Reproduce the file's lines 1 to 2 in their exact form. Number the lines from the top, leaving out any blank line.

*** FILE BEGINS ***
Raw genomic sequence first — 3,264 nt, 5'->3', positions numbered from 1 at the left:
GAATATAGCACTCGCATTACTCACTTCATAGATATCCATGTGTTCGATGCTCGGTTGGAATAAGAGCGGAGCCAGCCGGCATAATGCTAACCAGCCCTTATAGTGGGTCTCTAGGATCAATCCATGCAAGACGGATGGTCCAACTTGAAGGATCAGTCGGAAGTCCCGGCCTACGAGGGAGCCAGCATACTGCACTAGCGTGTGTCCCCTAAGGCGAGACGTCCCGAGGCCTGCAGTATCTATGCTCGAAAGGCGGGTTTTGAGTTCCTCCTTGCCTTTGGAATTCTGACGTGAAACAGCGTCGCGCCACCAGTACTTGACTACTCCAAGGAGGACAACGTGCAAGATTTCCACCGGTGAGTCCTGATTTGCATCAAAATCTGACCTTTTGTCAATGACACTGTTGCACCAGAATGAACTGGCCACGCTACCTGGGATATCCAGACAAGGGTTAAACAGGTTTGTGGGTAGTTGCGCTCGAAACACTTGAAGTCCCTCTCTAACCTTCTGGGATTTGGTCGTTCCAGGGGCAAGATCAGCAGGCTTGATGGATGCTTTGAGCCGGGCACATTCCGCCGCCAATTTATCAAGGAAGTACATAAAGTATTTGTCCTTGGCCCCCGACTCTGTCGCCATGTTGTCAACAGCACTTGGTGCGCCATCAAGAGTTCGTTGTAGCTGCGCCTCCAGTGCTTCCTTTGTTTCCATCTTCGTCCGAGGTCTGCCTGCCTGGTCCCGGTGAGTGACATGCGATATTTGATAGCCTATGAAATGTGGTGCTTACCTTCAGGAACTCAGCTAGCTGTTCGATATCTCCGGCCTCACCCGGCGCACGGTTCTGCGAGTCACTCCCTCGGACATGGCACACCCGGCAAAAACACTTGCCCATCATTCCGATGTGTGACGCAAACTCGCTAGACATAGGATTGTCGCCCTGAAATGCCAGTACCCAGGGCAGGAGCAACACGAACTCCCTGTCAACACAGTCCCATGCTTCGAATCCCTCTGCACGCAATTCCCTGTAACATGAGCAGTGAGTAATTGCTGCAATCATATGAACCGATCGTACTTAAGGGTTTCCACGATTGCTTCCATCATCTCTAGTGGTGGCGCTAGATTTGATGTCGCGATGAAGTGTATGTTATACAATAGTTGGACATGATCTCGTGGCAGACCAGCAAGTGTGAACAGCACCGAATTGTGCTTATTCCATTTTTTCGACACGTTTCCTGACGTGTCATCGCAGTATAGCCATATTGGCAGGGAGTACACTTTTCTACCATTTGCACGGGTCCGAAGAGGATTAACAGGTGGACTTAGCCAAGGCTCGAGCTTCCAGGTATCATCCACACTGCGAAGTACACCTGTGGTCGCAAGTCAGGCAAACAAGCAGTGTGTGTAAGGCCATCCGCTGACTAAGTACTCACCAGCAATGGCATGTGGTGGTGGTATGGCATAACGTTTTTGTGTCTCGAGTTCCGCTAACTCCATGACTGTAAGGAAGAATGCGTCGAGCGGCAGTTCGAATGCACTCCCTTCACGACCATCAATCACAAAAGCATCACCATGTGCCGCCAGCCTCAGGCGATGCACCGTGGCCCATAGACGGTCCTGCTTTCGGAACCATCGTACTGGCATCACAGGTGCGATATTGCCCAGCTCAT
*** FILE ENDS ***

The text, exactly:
Raw genomic sequence first — 3,264 nt, 5'->3', positions numbered from 1 at the left:
GAATATAGCACTCGCATTACTCACTTCATAGATATCCATGTGTTCGATGCTCGGTTGGAATAAGAGCGGAGCCAGCCGGCATAATGCTAACCAGCCCTTATAGTGGGTCTCTAGGATCAATCCATGCAAGACGGATGGTCCAACTTGAAGGATCAGTCGGAAGTCCCGGCCTACGAGGGAGCCAGCATACTGCACTAGCGTGTGTCCCCTAAGGCGAGACGTCCCGAGGCCTGCAGTATCTATGCTCGAAAGGCGGGTTTTGAGTTCCTCCTTGCCTTTGGAATTCTGACGTGAAACAGCGTCGCGCCACCAGTACTTGACTACTCCAAGGAGGACAACGTGCAAGATTTCCACCGGTGAGTCCTGATTTGCATCAAAATCTGACCTTTTGTCAATGACACTGTTGCACCAGAATGAACTGGCCACGCTACCTGGGATATCCAGACAAGGGTTAAACAGGTTTGTGGGTAGTTGCGCTCGAAACACTTGAAGTCCCTCTCTAACCTTCTGGGATTTGGTCGTTCCAGGGGCAAGATCAGCAGGCTTGATGGATGCTTTGAGCCGGGCACATTCCGCCGCCAATTTATCAAGGAAGTACATAAAGTATTTGTCCTTGGCCCCCGACTCTGTCGCCATGTTGTCAACAGCACTTGGTGCGCCATCAAGAGTTCGTTGTAGCTGCGCCTCCAGTGCTTCCTTTGTTTCCATCTTCGTCCGAGGTCTGCCTGCCTGGTCCCGGTGAGTGACATGCGATATTTGATAGCCTATGAAATGTGGTGCTTACCTTCAGGAACTCAGCTAGCTGTTCGATATCTCCGGCCTCACCCGGCGCACGGTTCTGCGAGTCACTCCCTCGGACATGGCACACCCGGCAAAAACACTTGCCCATCATTCCGATGTGTGACGCAAACTCGCTAGACATAGGATTGTCGCCCTGAAATGCCAGTACCCAGGGCAGGAGCAACACGAACTCCCTGTCAACACAGTCCCATGCTTCGAATCCCTCTGCACGCAATTCCCTGTAACATGAGCAGTGAGTAATTGCTGCAATCATATGAACCGATCGTACTTAAGGGTTTCCACGATTGCTTCCATCATCTCTAGTGGTGGCGCTAGATTTGATGTCGCGATGAAGTGTATGTTATACAATAGTTGGACATGATCTCGTGGCAGACCAGCAAGTGTGAACAGCACCGAATTGTGCTTATTCCATTTTTTCGACACGTTTCCTGACGTGTCATCGCAGTATAGCCATATTGGCAGGGAGTACACTTTTCTACCATTTGCACGGGTCCGAAGAGGATTAACAGGTGGACTTAGCCAAGGCTCGAGCTTCCAGGTATCATCCACACTGCGAAGTACACCTGTGGTCGCAAGTCAGGCAAACAAGCAGTGTGTGTAAGGCCATCCGCTGACTAAGTACTCACCAGCAATGGCATGTGGTGGTGGTATGGCATAACGTTTTTGTGTCTCGAGTTCCGCTAACTCCATGACTGTAAGGAAGAATGCGTCGAGCGGCAGTTCGAATGCACTCCCTTCACGACCATCAATCACAAAAGCATCACCATGTGCCGCCAGCCTCAGGCGATGCACCGTGGCCCATAGACGGTCCTGCTTTCGGAACCATCGTACTGGCATCACAGGTGCGATATTGCCCAGCTCAT